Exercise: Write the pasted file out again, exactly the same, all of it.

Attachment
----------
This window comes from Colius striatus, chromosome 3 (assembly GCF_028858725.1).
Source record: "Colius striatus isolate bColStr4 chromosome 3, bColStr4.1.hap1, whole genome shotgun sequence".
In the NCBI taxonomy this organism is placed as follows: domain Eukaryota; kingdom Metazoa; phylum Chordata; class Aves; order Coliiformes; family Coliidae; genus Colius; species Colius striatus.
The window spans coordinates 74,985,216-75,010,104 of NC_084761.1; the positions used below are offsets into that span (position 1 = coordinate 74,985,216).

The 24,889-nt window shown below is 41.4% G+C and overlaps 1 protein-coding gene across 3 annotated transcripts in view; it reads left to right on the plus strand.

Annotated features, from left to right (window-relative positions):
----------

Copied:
This window comes from Colius striatus, chromosome 3 (assembly GCF_028858725.1).
Source record: "Colius striatus isolate bColStr4 chromosome 3, bColStr4.1.hap1, whole genome shotgun sequence".
In the NCBI taxonomy this organism is placed as follows: domain Eukaryota; kingdom Metazoa; phylum Chordata; class Aves; order Coliiformes; family Coliidae; genus Colius; species Colius striatus.
The window spans coordinates 74,985,216-75,010,104 of NC_084761.1; the positions used below are offsets into that span (position 1 = coordinate 74,985,216).

The 24,889-nt window shown below is 41.4% G+C and overlaps 1 protein-coding gene across 3 annotated transcripts in view; it reads left to right on the plus strand.

Annotated features, from left to right (window-relative positions):